Everything you say or do or watch on the internet is recorded. Every person you talk to. Every dumb picture you take and send to the cloud. Every time you flirt, every time you argue, every time you cry and complain the government is listening, analyzing, and determining. Are you a threat? Did you say something a little off? Where have you traveled? What did you buy? Are they the places and things an enemy would go or buy? Click, click, click. Pass or fail.
This is now. This is the world we live in. WIRED’s cover story this month by James Bamford about the NSA’s Utah-based spy center–a data processing and code-breaking computer facility so large it will cost $40 million dollars a year in electricity alone–details that the federal government has colluded with the telecommunications for the last decade to record, more or less, everything on the internet. It was illegal when they started, but laws have since been passed to allow it. (Including provisions shepherded in by the Obama administration; everybody’s got a dog in this hunt.)
The entire feature is a must read for every citizen. I’m not trying to be dramatic; I actually believe a strong intelligence agency is necessary in the modern age. But there’s clearly no oversight from the people of this country as to what or how this information should be used, stored, acted upon, or revealed. Our government is vacuuming up an entire nation’s culture and communication at once and we as citizens have next to no say in how, when, or why it is being done.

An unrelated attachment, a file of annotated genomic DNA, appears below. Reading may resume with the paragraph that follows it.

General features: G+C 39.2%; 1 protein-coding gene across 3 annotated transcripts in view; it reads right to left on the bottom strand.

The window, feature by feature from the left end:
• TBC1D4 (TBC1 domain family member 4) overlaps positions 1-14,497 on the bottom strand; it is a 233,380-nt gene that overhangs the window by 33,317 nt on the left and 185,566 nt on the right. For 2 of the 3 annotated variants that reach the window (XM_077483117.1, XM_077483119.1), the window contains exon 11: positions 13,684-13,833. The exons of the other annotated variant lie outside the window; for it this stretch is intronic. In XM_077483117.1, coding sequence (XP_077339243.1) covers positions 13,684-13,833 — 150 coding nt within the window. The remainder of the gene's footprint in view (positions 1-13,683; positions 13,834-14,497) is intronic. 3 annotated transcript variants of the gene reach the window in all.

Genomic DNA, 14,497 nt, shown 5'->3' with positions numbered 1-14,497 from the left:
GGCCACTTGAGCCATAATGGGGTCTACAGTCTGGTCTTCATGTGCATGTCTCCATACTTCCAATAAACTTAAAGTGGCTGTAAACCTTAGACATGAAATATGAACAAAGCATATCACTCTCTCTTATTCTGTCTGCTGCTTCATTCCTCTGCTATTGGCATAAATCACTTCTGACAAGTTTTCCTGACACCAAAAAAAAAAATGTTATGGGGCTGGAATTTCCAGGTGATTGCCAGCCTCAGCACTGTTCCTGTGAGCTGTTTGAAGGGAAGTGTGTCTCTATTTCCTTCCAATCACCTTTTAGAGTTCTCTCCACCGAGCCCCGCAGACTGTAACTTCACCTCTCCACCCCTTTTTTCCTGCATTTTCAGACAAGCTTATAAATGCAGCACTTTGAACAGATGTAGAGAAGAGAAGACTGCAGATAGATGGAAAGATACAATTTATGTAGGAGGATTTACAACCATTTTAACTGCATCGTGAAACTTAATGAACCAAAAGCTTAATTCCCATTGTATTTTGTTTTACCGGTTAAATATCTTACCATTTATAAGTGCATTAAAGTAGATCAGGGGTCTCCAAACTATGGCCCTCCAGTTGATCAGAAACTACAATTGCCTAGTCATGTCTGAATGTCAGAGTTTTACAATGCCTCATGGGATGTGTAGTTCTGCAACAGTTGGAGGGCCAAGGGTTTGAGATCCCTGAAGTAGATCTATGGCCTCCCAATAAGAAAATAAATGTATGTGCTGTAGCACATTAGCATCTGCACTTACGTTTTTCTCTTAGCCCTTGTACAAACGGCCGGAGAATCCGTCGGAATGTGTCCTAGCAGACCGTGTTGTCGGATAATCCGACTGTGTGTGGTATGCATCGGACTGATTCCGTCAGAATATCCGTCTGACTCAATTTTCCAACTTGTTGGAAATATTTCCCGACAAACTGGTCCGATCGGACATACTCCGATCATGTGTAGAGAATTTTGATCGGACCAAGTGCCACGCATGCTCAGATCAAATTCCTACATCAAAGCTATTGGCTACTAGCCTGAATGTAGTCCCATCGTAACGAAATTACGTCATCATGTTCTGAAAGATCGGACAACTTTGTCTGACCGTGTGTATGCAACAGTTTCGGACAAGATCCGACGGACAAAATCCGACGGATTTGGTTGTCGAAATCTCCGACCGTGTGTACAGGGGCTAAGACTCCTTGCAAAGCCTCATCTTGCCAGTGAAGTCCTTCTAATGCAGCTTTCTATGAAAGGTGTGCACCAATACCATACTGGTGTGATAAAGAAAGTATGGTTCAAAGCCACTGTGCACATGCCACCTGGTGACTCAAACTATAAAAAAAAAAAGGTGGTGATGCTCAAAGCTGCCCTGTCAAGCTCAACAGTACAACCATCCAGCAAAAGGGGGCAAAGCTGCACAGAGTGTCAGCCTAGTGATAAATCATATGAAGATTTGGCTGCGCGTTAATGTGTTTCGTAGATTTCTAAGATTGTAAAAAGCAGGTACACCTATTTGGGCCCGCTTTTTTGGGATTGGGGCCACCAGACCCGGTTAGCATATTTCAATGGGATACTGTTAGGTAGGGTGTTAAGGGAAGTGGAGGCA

Sitting in a restaurant not far from NSA headquarters, the place where he spent nearly 40 years of his life, Binney held his thumb and forefinger close together. “We are, like, that far from a turnkey totalitarian state,” he says.
And although I’m typically loathe to do this, here’s writer James Bamford’s kicker. The feeling of shrinking sap in my spine upon reading this is the capitulative, barren death of hope:
Yottabytes and exaflops, septillions and undecillions—the race for computing speed and data storage goes on. In his 1941 story “The Library of Babel,” Jorge Luis Borges imagined a collection of information where the entire world’s knowledge is stored but barely a single word is understood. In Bluffdale the NSA is constructing a library on a scale that even Borges might not have contemplated. And to hear the masters of the agency tell it, it’s only a matter of time until every word is illuminated.
(Photo: WIRED/Jesse Lenz)